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German Gaming Laws A Work In Progress

Gaming laws across the planet are in a constant state of change as governments and private businesses hustle to grab revenues wherever they can. To help our readers keep up with these developments, CAP is taking a closer look at the current state of igaming in a number of key markets. This week we’re looking at Germany.

Germany, like a lot of other European countries, has been reluctant to legalize online gaming because it competes directly with their own gambling monopoly. But the European Union takes a hard line on trade barriers and that’s set up a long legal fight that’s finally coming to a conclusion.

iGaming Ban

Back in 2008, the German government instituted a nationwide ban on Internet gambling covering lotteries, table games and sports betting. Anti-iGaming legislation included provisions for ISPs to block certain sites and penalized banks handling gambling transactions. The motives behind the move were pretty straightforward, protecting the revenue streams from the government’s gaming monopoly. Only things didn’t work out quite the way the bureaucrats in Berlin planned.

Not only were state backed lotteries barred from advertising online, the European Union chided Germany for inhibiting free trade. If this sounds familiar, it’s because similar battles took place, or are still taking place, in Spain, Portugal and other Eurozone states.

Bwin vs. Germany

Internet gaming giant BwinParty sued Germany in European Union trade courts for millions of dollars in lost revenue, claiming the country was illegally protecting its monopoly. Bwin lost the early rounds in court but soldiered despite taking a hit in their stock prices.

In 2010, the German Supreme Court sided with Bwin, declaring the government efforts to protect lottery monopolies illegal. But Bwin’s victory was short lived as German officials slapped hefty taxes on gaming revenues generated in Deutschland. They also restricted the types of bets that could be placed and limited licensing to companies with land based casinos in Germany. Once again Bwin stock rode south.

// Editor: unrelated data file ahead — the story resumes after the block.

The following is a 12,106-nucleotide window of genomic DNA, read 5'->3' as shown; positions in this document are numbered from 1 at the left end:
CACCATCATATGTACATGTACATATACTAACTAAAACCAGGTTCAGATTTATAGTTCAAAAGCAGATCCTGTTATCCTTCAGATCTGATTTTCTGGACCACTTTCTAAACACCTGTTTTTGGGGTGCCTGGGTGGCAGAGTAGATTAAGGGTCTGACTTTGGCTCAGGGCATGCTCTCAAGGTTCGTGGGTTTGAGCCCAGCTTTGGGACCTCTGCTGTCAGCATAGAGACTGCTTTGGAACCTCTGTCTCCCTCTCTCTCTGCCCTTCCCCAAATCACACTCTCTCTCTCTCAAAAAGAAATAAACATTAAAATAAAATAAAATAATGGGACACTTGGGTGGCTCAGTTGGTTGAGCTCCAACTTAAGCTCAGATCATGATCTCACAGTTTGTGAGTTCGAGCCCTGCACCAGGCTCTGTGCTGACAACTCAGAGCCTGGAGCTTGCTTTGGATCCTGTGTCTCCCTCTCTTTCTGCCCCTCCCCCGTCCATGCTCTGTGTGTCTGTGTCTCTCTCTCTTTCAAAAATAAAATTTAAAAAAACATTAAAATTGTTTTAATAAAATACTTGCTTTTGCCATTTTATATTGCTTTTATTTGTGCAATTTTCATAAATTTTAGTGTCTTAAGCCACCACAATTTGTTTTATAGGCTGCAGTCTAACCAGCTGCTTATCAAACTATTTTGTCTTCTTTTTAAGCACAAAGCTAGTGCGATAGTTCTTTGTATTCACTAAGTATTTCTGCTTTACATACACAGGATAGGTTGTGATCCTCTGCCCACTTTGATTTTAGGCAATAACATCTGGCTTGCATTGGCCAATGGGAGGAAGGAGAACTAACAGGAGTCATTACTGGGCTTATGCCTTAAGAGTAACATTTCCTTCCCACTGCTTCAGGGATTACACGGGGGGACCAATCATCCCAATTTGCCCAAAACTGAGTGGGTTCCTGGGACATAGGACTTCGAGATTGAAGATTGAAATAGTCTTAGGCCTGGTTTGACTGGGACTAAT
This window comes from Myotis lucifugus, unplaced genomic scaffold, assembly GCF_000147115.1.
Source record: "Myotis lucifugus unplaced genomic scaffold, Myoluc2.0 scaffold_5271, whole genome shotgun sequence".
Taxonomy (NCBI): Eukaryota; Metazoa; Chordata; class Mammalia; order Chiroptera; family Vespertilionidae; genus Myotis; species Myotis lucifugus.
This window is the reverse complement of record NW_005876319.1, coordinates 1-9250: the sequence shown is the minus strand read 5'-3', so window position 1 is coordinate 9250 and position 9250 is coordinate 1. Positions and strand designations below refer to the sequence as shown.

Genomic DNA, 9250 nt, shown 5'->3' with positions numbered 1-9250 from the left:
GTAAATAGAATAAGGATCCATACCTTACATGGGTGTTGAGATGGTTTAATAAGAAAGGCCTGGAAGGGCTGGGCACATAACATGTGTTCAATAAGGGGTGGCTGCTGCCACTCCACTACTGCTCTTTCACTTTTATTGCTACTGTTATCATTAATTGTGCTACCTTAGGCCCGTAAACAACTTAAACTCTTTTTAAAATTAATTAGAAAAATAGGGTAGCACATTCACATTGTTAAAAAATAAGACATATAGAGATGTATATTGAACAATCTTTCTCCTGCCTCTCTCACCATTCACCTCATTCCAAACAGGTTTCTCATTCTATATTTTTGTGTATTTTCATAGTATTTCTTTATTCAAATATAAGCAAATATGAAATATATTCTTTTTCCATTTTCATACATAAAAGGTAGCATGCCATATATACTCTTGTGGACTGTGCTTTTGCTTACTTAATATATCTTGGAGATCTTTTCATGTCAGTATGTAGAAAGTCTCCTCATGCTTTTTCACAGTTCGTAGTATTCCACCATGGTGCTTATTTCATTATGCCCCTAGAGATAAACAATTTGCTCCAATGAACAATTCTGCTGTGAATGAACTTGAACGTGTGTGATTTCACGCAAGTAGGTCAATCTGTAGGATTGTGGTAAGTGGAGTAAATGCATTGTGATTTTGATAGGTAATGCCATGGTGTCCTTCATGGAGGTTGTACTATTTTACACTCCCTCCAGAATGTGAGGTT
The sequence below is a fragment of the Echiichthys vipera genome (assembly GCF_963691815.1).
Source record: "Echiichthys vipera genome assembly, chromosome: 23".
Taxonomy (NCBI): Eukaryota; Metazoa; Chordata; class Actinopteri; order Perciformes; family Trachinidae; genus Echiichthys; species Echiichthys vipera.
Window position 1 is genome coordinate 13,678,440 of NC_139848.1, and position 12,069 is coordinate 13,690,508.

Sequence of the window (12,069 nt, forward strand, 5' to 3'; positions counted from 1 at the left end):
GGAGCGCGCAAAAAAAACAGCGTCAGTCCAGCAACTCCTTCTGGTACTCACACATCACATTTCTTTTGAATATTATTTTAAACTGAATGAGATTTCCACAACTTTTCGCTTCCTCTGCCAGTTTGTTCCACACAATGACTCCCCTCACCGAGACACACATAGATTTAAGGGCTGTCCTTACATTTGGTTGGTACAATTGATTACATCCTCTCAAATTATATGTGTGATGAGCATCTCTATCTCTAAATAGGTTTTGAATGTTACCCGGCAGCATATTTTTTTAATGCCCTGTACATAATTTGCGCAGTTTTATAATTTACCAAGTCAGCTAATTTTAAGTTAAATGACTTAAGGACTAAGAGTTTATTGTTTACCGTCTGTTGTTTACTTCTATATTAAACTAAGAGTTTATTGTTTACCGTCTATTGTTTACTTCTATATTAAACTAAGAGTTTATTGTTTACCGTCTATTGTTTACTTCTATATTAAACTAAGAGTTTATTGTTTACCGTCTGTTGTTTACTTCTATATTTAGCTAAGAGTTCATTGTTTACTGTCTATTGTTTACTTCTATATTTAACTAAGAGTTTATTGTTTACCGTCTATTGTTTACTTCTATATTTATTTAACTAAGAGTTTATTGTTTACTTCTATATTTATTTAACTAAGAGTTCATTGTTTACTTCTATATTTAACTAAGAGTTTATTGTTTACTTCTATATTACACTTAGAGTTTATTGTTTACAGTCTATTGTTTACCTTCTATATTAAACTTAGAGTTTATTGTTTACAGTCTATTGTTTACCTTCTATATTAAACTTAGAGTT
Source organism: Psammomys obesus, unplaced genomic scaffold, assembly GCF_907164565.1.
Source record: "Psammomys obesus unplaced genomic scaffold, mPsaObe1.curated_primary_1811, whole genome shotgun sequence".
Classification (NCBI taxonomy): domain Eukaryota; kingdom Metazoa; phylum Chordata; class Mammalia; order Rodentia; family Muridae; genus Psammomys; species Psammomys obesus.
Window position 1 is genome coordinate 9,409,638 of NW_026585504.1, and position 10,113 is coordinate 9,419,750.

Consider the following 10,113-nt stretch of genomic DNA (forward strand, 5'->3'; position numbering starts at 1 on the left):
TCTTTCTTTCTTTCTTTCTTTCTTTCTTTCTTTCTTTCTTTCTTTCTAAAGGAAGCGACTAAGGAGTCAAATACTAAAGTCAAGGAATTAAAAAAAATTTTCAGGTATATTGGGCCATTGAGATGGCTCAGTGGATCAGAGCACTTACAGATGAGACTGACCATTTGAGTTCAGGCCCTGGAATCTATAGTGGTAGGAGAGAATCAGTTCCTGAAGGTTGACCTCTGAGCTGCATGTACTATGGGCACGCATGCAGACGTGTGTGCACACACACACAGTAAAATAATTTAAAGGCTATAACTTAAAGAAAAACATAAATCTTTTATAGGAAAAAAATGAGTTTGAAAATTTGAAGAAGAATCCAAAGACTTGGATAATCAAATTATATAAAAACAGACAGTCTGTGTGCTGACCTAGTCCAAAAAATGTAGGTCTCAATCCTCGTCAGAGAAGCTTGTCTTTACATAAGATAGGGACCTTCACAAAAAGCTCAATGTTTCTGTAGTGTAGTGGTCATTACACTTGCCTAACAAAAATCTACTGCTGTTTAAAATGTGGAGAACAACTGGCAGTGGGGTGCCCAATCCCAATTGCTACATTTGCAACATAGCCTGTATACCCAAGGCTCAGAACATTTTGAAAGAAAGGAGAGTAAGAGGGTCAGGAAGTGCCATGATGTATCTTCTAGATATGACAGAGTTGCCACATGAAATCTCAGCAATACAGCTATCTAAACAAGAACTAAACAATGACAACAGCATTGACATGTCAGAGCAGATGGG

Recommended reading: CAP’s Guide to Casino Affiliate Marketing in Germany

Schleswig-Holstein Rebellion

But not every German lander saw the wisdom of protecting lottery monopolies. In September of 2011, the parliament in Schleswig-Holstein voted by a narrow measure to allow online gaming. Their laws allowed most types of betting and taxed 20% tax on gross profits (which is a better deal for casinos).

Schleswig-Holstein’s plan was praised by the gaming industry as being more in tune with the rest of the EU. Domestic critics raised fears that the lander would become an electronic Las Vegas.

With or Without You

In December of 2011, the German government went ahead with a gaming treaty that stuck to their original plan, but did not include Schleswig-Holstein. The treaty calls for a 5 percent tax on bets and limits the country to only 20 gaming licenses.

As of this writing, it seems unlikely that the legal fight over German gaming has reached its conclusion. Don’t be surprised to see the German government engage in the type of bureaucratic foot dragging we’ve seen in places like Spain. When lottery sized amounts of revenue are at stake, there’s every incentive for European governments to fight gaming as hard as they can.

Do you think German gaming laws are unfair or do governments have a right to protect their financial interests at all costs? Let us know in our Online Gambling Laws and Regulation Forum.